|1860||First shipment of Cinchona seeds to Jamaica from Kew Gardens|
|1863||Castleton Gardens started. Toll gates abolished.|
|1869||Fruit trade with the
United States started
High alumina soils reported
|1871||Kingston becomes the new capital city|
|1871||Sixty varieties of sugar
cane imported from Mauritius
and planted at Castleton gardens
|1872||Mongoose imported from India|
|1873||Victoria market opened|
|1874||Cayenne pineapple introduced|
|1876||Street cars started in Kingston|
|1881||Panama canal construction started|
strict controls on cutting of pimento saplings
|1885||railroad extended to Porus and Ewarton|
|1890's||American syndicate extended the railroad to Montego Bay and Port Antonio|
|1891||Irish potato cultivation started|
|1893||Bahama grass, Alfalfa, Cherry, Apricot and Orange introduced|
|1895||Jamaica Agricultural Society formed|
|1908||Vere sugar factory
The largest quantity of pimento produced 11,147 metric ton.
|1910||Wireless telegraph station established|
|1911||77 sugar estates in operation|
|1920||Manufacture of oil from pimento leaves started|
|1926||Duckenfield sugar factory started|
|1980||Smallest quantity of pimento produced, 888 metric ton.|
|1987||Export of pimento products deregulated|
|2006||Export of pimento products estimated at US$5 million annually.|
At the end of the nineteenth century, it became fashionable to have umbrellas handles made of pimento. The great demand led to wanton cutting of the saplings and it was only through strict controls legislated in 1882 and equally strict enforcement of them that saved the young pimento trees from disappearing altogether.
Pimento is the major spice produced in Jamaica, and Jamaica is still one of its' chief producers. The quality of pimento is rated by the amount of oil it contains and the composition of the oil. Jamaica pimento contains about 4% volatile oil and the eugenol content varies from 30-90%.
The following sensitive map is a simulation of a GC/MS and represents one of the earliest examples of an interactive Chemical-MIME display on the Web. It used the MDL Chime plugin and required the user to be running Windows. Selecting a region of the chromatogram would download the GC and selecting a numbered box would download the MS for that constituent.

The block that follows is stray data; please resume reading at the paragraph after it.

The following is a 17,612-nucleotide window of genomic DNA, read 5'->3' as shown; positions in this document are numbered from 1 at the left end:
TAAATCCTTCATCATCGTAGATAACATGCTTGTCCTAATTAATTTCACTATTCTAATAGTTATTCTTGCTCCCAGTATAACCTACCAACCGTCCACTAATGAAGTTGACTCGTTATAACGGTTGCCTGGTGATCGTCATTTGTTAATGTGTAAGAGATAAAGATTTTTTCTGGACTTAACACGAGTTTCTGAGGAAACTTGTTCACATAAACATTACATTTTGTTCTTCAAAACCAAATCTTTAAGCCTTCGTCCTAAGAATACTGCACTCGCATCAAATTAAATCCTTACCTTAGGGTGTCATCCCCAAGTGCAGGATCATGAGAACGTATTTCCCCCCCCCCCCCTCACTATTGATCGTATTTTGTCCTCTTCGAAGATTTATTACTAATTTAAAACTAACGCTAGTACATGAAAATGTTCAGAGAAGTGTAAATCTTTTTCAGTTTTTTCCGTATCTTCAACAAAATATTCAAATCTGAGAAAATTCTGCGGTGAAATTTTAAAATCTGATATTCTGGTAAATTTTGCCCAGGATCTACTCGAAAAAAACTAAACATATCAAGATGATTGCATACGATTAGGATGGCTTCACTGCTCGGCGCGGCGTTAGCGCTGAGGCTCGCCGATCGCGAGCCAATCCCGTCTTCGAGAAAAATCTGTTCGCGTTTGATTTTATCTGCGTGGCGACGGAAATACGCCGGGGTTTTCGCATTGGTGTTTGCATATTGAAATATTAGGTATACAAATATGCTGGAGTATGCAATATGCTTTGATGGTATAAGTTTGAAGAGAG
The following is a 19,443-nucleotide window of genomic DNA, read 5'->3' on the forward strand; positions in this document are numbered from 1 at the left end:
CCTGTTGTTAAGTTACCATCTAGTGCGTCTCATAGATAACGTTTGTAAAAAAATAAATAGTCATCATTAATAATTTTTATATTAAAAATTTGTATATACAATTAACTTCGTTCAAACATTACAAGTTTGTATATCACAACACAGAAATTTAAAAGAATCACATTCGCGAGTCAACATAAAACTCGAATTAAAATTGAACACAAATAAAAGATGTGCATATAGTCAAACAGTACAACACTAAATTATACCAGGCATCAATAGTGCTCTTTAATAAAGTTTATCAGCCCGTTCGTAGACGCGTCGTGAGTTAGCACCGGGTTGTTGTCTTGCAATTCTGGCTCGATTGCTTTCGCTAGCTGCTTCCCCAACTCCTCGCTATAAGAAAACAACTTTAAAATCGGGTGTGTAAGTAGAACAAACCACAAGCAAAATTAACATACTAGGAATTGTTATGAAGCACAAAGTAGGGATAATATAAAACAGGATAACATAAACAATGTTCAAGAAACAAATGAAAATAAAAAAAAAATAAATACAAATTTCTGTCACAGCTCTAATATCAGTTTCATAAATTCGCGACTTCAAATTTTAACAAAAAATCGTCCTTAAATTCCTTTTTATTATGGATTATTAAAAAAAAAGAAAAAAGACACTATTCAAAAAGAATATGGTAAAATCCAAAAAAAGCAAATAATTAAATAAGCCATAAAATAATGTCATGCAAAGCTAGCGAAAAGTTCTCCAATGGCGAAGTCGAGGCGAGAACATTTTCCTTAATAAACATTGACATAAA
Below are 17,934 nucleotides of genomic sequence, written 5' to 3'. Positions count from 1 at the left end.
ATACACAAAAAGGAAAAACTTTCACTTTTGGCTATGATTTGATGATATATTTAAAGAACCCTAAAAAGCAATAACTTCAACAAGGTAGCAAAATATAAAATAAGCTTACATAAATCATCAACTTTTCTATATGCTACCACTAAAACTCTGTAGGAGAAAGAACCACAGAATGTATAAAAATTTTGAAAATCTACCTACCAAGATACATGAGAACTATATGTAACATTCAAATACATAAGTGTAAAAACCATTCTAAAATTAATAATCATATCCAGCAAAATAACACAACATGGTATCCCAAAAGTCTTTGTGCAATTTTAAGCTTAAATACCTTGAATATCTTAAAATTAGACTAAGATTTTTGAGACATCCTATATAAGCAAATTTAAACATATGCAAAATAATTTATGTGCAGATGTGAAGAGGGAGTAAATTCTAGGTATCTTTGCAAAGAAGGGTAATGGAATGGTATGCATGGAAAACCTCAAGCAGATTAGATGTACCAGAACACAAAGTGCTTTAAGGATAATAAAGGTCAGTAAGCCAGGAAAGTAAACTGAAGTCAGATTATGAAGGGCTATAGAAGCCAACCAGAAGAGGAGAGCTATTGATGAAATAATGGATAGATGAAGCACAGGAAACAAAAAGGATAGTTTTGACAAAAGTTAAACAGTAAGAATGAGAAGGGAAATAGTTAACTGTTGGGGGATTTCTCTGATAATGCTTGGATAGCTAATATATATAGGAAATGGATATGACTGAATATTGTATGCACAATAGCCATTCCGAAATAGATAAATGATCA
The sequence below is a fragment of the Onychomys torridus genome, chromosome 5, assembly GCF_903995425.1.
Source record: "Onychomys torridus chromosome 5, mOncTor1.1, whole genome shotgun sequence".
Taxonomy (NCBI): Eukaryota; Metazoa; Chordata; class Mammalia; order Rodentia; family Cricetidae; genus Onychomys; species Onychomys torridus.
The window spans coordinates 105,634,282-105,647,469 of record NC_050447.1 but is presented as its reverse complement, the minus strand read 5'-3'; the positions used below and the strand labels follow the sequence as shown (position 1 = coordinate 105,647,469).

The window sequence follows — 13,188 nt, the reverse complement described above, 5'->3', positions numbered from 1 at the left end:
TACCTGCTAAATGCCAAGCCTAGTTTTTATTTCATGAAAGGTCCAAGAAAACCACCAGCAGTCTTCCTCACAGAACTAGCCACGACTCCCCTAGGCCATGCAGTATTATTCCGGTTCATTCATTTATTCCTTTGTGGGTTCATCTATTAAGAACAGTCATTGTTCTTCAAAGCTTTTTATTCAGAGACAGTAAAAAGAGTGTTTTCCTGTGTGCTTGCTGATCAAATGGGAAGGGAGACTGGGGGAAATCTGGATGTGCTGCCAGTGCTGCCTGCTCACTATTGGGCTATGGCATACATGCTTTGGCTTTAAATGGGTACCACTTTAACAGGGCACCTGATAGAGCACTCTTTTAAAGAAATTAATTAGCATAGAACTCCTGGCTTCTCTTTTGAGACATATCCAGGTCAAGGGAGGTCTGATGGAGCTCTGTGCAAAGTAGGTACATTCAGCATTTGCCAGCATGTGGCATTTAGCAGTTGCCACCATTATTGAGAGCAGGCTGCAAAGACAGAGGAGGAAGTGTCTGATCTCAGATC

The GC in JCAMP-DX format can be viewed directly using this link.A more recent set of examples using a JCAMP-DX display of a simulated GC either with JSpecView vs 1 and JSpecView vs 2 and Jmol have been produced as well.
The constituents identified by 1..22 are:
|#||FEMA||Name||ChemSpider Ref.||Std. InChI-Key||MOL||JDX|
|17||β-selinene and α-||9031905||OZQAPQSEYFAMCY-QLFBSQMISA-N||MOL|
In pimento leaf extracts, the ratio of methyleugenol to eugenol is generally found to be 15:85.
Eugenol is also available from Oil of Cloves where the oil content is 10-13% and the eugenol component is generally between 70-90%.
Other spectra recorded and available in JCAMP-DX format for eugenol (from
pimento oil) include an
H NMR and
a C NMR.
An IR spectrum of neat pimento oil is available for comparison, again in JCAMP-DX file format.
Much of the historical information was obtained from:
"PIMENTO - A short economic history" by D.W. Rodriquez and published by the Agricultural Information Service, Jamaica 1969.
"Historic Jamaica from the Air", by David Buisseret, Ian Randle Publishers, Kingston, 1996.
Another useful source is "The Book of Spices" by F. Rosengarten, Jr. Livingston Publishing Co., Wynnewood, Pennsylvania, 1969.
Ministry of Agriculture and Lands article on JIS
Copyright © 1994-2013 by Robert John Lancashire, all rights reserved.Created and maintained by Prof. Robert J. Lancashire,